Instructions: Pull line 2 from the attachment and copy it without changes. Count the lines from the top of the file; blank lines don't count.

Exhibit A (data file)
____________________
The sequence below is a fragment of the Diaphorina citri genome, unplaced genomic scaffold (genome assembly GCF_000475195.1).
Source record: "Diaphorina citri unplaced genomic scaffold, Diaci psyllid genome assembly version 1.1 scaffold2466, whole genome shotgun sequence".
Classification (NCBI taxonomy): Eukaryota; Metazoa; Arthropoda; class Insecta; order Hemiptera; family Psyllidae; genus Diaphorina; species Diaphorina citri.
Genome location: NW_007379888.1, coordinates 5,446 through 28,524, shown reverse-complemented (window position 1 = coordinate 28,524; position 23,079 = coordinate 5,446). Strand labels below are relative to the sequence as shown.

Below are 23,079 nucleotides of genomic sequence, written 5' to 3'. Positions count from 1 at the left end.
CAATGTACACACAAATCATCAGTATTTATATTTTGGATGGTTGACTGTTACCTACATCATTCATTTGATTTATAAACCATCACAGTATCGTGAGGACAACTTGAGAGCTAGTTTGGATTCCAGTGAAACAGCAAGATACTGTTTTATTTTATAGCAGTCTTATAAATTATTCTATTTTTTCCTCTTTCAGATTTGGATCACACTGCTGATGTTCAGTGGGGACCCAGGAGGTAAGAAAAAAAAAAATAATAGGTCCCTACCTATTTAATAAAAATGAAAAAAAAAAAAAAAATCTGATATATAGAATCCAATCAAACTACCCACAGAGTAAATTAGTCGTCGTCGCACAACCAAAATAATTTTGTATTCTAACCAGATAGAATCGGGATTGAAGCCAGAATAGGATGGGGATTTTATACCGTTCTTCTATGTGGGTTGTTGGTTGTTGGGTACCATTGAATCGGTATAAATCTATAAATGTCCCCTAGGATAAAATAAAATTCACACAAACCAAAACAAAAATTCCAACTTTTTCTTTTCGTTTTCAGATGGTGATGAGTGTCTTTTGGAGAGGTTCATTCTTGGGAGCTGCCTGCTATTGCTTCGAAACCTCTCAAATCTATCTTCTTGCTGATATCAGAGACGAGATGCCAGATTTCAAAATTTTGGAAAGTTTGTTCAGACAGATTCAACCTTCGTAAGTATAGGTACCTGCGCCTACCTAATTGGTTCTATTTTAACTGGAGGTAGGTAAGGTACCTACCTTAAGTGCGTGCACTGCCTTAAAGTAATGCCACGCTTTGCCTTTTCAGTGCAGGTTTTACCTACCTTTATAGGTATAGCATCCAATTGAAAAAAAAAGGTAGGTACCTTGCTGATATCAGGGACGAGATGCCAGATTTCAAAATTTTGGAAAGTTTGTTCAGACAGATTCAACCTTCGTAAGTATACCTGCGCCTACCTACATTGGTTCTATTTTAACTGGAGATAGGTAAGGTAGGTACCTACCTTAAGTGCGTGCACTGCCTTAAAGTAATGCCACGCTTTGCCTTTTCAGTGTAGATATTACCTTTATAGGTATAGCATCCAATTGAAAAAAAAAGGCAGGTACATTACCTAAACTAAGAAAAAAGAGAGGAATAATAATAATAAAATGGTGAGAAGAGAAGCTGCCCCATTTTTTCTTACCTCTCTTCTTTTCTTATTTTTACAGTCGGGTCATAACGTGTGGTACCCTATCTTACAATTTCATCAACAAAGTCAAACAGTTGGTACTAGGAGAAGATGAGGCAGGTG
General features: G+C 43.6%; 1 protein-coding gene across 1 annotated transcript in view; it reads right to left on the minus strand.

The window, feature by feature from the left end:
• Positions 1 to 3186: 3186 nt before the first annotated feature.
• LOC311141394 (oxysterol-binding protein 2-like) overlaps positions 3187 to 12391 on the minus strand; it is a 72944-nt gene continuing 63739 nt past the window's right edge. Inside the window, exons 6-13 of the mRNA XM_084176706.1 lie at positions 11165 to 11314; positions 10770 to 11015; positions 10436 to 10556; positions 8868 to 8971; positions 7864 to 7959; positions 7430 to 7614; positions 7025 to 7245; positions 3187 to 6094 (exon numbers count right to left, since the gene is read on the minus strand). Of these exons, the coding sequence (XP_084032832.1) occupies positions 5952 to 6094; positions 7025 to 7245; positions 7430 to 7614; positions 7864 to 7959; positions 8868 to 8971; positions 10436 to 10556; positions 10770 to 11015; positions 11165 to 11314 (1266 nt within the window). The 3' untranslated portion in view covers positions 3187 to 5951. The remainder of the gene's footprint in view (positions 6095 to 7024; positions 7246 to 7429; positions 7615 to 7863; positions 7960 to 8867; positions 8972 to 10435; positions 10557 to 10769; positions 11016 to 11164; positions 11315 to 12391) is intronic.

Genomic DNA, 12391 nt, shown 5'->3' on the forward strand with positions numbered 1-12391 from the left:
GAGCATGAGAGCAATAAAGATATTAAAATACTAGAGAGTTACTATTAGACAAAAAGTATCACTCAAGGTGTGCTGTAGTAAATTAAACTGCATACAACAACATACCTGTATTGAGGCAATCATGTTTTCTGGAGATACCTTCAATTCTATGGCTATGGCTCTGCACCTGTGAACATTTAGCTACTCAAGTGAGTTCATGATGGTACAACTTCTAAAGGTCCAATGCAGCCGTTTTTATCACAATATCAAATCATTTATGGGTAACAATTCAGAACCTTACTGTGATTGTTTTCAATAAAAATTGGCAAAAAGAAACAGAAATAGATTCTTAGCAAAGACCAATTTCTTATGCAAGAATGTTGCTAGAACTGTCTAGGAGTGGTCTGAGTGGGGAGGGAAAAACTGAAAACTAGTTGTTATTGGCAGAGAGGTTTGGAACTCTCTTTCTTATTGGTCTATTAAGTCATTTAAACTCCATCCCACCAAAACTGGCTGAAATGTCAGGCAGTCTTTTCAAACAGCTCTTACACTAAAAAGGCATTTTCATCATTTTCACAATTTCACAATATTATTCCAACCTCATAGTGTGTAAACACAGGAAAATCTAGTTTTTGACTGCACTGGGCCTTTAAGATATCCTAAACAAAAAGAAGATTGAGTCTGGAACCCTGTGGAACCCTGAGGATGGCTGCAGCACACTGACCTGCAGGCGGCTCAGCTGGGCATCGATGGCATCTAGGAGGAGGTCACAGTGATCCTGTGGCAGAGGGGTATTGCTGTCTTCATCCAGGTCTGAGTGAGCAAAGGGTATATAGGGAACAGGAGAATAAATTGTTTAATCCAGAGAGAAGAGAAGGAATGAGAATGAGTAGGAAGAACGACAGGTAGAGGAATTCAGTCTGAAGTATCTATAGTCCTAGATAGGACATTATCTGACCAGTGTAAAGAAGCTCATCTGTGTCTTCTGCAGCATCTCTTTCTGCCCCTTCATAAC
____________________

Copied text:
Source record: "Diaphorina citri unplaced genomic scaffold, Diaci psyllid genome assembly version 1.1 scaffold2466, whole genome shotgun sequence".